The Risks of Gray Market Photography Equipment

Nikon D800 photo

Gray market or authorized reseller? You can't tell by looking - by Nikon

In photography it is frequently tempting to shop around and try to save a few bucks whenever you can. I’m just as guilty as anyone but there’s a risk that goes along with buying from the lowest priced vendor.

If the savings are too steep, you may be getting a product from the so-called “gray market”. Manufactures work with specific importers and distributors in certain regions, called a distribution channel. Gray market products are brand name products sold outside the manufacturer’s distribution channel.

While you will pay more for products through the manufacturer’s distribution channel, there are good reasons to do so. Everything coming into the country through the proper channels are checked to insure that they have the proper cables, manuals, and warranty protection. The importer is also the source for warranty work, telephone technical support, brochures and product documentation which you’re all supposed to be reading.

The important thing to understand here is that the camera may be coming from Nikon, but the warranty service is coming from the importer for your particular country. If your camera comes into the country through another route, the legitimate importer has the right to deny warranty coverage. In addition the manufacturer may limit your ability to obtain firmware updates.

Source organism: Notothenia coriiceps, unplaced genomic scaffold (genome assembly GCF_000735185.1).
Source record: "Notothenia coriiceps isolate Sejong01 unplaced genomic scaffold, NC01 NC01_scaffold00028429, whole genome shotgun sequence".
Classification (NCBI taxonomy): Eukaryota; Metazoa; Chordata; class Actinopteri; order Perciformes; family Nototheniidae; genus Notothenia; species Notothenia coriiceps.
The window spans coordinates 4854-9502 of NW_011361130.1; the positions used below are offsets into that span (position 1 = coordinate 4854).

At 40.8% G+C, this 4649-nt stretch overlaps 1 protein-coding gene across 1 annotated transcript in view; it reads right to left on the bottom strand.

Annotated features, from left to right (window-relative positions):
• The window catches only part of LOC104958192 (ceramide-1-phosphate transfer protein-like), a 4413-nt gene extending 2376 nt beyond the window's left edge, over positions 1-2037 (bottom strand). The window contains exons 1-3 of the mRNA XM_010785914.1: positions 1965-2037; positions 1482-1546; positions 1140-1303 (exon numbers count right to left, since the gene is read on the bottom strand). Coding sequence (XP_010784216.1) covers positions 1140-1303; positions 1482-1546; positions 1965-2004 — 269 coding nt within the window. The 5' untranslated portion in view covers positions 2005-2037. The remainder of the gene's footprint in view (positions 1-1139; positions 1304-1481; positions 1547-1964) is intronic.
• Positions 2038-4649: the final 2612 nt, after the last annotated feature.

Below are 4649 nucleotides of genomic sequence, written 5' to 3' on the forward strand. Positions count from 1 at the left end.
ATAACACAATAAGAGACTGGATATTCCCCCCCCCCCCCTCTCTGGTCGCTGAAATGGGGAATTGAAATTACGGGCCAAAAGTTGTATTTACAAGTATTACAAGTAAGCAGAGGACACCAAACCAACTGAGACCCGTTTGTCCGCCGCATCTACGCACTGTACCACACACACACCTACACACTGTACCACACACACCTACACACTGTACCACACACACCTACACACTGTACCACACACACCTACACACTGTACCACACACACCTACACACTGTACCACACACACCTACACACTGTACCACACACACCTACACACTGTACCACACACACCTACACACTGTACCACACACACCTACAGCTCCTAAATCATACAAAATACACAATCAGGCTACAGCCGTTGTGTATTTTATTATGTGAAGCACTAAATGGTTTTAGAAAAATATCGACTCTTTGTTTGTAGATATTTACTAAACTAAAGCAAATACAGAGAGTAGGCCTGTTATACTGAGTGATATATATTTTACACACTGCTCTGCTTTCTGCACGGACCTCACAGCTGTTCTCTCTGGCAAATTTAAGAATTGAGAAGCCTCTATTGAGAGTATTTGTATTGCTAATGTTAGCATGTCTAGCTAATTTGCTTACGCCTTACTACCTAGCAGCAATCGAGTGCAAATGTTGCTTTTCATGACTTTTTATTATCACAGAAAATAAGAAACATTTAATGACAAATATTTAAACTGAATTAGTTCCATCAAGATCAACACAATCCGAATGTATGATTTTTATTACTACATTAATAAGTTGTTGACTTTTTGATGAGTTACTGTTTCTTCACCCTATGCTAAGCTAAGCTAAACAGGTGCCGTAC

Cameras and the new lenses that are jammed with focusing motors and VR systems today are another product you want to buy through authorized dealers.

Because of gray market pricing, some countries are pushing for advertisements to include whether the vendor is an authorized reseller, but most do not.

The only way you can sometimes spot a gray market product is that the price will be significantly lower and the products will be coming from a vendor you’ve never heard of. Return policies can run from vague to non-existent.

That’s why I deal primarily with two vendors for camera equipment: B&H Photo and Adorama. Lately I’ve included Amazon on that list because their clout in marketplace means they can enforce very generous return policies on their vendors. I know that if there’s something I don’t like about the product, I’ll be able to send it back.

Back in the 80’s aftermarket products were a choice you could make with some confidence when it came to things like manual lenses. These days it’s just not worth it. Stick with the factory distribution channels, pay a little extra to work with the names that have been in business for decades.



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2 Responses to “The Risks of Gray Market Photography Equipment”

  1. Opticron Binoculars says:

    Hmm that’s really great. This post will surely help a lot of people in buying cameras and other photographic equipment from authorized dealers.

  2. Mereen says:

    great product! and a great post as well.a good product is worth the price

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